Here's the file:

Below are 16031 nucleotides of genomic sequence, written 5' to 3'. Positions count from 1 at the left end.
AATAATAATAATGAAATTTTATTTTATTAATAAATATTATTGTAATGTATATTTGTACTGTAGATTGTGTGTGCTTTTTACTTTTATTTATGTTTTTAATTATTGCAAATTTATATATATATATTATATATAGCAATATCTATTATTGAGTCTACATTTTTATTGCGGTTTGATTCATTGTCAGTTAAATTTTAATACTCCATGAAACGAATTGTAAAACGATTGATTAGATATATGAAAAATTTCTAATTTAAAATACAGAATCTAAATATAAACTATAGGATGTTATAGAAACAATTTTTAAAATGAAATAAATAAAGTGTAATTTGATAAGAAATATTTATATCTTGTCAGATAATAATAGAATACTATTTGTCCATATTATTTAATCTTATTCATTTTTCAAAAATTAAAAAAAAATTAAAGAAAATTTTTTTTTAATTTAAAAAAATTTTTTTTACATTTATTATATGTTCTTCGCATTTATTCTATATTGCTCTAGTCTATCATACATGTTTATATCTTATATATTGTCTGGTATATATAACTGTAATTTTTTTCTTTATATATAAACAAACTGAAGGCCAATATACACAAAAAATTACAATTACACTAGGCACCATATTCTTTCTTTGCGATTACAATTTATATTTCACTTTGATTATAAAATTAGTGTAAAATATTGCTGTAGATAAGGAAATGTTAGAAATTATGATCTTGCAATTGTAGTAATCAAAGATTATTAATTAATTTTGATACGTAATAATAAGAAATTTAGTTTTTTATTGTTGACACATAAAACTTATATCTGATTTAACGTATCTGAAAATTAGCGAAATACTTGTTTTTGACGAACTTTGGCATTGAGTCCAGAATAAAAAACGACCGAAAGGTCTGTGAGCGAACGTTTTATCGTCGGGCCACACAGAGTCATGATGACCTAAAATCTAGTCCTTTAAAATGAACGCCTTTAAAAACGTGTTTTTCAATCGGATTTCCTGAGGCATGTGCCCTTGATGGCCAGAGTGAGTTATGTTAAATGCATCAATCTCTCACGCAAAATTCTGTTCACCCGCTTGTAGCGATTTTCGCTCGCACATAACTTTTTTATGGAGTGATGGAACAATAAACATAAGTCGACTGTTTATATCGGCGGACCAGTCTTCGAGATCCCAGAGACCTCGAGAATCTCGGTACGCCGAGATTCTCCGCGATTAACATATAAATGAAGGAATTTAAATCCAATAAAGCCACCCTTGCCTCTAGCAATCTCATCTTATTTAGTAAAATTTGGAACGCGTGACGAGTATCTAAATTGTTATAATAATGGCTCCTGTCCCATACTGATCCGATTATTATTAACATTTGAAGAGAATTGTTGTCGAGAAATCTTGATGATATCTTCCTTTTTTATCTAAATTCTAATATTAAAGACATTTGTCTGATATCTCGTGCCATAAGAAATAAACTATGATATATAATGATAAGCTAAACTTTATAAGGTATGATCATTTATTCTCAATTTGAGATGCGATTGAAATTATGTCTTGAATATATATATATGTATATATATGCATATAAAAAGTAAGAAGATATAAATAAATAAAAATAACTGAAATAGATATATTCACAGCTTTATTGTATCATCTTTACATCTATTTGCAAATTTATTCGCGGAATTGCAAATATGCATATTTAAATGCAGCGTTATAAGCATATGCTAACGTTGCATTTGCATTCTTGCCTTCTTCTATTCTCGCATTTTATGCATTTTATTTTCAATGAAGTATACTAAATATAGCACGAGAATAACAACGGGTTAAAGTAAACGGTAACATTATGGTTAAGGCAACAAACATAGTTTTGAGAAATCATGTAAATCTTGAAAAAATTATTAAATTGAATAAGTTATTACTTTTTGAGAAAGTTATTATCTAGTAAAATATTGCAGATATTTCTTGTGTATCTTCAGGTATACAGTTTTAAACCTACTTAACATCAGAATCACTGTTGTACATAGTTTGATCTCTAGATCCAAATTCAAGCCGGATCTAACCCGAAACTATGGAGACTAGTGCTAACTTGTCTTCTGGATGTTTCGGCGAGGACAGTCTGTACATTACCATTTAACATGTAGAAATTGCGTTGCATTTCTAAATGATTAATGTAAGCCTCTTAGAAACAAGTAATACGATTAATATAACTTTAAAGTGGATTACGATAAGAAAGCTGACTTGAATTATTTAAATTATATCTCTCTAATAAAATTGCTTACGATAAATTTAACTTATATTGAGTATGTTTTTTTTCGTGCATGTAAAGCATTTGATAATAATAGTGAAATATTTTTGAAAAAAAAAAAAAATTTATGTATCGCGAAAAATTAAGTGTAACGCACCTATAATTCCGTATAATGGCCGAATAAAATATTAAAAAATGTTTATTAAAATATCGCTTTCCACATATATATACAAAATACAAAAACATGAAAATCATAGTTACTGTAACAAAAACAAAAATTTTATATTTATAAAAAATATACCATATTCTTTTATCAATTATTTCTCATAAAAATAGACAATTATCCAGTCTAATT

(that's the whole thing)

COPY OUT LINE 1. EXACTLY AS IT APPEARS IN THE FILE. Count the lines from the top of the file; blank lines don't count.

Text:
Below are 16031 nucleotides of genomic sequence, written 5' to 3'. Positions count from 1 at the left end.